1. ## Bitonic sorting algorithm

Let's assume we want to apply bitonic sorting in this example input:

12, 4, 9, 7, 5, 8, 1, 10, 4, 14, 6, 11, 7, 2, 0, 3

I admit I have no understanding of bitonic sorting algorithm, so if one wants to be scholastic, do not hesitate from being!

Actually my real problem is how to convert this sequence of numbers in a bitonic sequence :/

2. It's meant to be used for parallel merge like sorting, except that the created subgroups alternate between ascending and descending sequences:

Bitonic sorter - Wikipedia, the free encyclopedia

Bitonic Sort: Overview

As mentioned in the articles, for a single threaded environment, it's slower than a normal (bottom up) merge sort, but can be faster if used in a parallel environment. I'm not sure about a multi-threaded version, since there's only a single main memory bus, and typically the outer cache is shared between cores, so the only parallel memory operations take place in the inner cache for each core.

3. The bitonic sequence would be

1, 5, 7, 8, 9, 10, 12, 15, 14, 13, 11, 6, 4, 3, 2, 07

This is a good example. I had found the links you provided, but they are no good to me

4. This example matches the first example from the wiki article.

In the example you linked to, after the first pass, the first pair of the second half are descending, so the right half does not contain bitonic sub-sequences. In the case of both the wiki and overview algorithms, after the first pass, there are 4 bitonic sequence of size 4. After the second pass, there are 2 bitonic sequences of size 8. After the third pass, there is 1 bitonic sequence of size 16. After the fourth pass, the data is sorted.

Code:
```12 04   09 07   05 13   08 01   10 14   06 11   15 02   00 03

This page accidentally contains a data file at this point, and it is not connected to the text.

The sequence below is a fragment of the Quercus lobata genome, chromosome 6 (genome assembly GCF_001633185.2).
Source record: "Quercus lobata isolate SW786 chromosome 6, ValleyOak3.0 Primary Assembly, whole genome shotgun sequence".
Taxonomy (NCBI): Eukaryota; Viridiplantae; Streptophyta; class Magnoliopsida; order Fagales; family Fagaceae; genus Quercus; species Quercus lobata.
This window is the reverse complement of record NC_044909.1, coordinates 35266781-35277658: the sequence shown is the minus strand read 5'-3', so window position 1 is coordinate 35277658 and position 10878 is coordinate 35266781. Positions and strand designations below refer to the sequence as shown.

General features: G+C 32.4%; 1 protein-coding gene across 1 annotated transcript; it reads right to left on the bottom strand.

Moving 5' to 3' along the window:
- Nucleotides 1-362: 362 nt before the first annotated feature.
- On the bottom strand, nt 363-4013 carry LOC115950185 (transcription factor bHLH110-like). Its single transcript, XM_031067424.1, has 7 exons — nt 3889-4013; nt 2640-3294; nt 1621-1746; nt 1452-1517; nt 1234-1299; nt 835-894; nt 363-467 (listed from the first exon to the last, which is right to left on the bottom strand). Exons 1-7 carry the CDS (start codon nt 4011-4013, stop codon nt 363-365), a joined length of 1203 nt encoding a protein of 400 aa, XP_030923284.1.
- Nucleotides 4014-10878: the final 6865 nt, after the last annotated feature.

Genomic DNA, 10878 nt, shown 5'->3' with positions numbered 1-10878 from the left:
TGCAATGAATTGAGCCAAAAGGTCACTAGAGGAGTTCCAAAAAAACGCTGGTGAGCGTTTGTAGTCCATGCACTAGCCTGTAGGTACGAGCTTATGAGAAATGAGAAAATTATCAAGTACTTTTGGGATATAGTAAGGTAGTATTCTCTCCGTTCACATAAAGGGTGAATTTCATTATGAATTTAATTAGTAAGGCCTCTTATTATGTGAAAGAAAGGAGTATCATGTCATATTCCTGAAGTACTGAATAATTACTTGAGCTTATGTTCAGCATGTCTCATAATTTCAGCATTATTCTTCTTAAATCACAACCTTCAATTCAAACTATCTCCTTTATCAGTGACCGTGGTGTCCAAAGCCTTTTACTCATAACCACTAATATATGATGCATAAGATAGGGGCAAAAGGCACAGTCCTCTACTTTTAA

04 12 | 09 07 | 05 13 | 08 01 | 10 14 | 11 06 | 02 15 | 03 00

04 07   09 12 | 08 13   05 01 | 10 06   11 14 | 03 15   02 00
04 07 | 09 12 | 13 08 | 05 01 | 06 10 | 11 14 | 15 03 | 02 00

04 07   05 01   13 08   09 12 | 15 10   11 14   06 03   02 00
04 01   05 07 | 09 08   13 12 | 15 14   11 10 | 06 03   02 00
01 04 | 05 07 | 08 09 | 12 13 | 15 14 | 11 10 | 06 03 | 02 00

01 04   05 07   06 03   02 00   15 14   11 10   08 09   12 13
01 03   02 00   06 04   05 07 | 08 09   11 10   15 14   12 13
01 00   02 03 | 05 04   06 07 | 08 09   11 10 | 12 13   15 14
00 01 | 02 03 | 04 05 | 06 07 | 08 09 | 10 11 | 12 13 | 14 15```
update - The purpose of using bitonic sequences for a hardware based sort is that for each phase of each pass of the sort, the distance between compared values is fixed, which would reduce variation in propagation delays. I'm not sure if there's any advantage for a software based sort.

5. For bitonic sorting, you don't start off by making that into a bitonic sequence. That's just a step along the way, though it certainly depends on the order you do things. As a bitonic sorter is really just a static sorting network, there are a few different ways in which you can structure that sorting network.

From the point of view of understanding the algorithm, the way you need to think about it is:
If I already have two bitonic sequences, how can I merge to two to become a single monotonic sequence, in either ascending or descending direction?
You can then look at the base case where any sequence of exactly two items is already a bitonic sequence consisting of 1 item in ascending order followed by 1 item in descending order. Then you apply the recursive step.
So you never have to think about how you get to a bitonic sequence at all. You always just think of how you transform a bitonic sequence into a monotonic sequence.

6. I got the idea by the example I provided, but thank you for your answers

7. //post no. 3, the bitonic sequence provided is obviously wrong. (it is not the corresponding sequence for the sequence in the 1st post).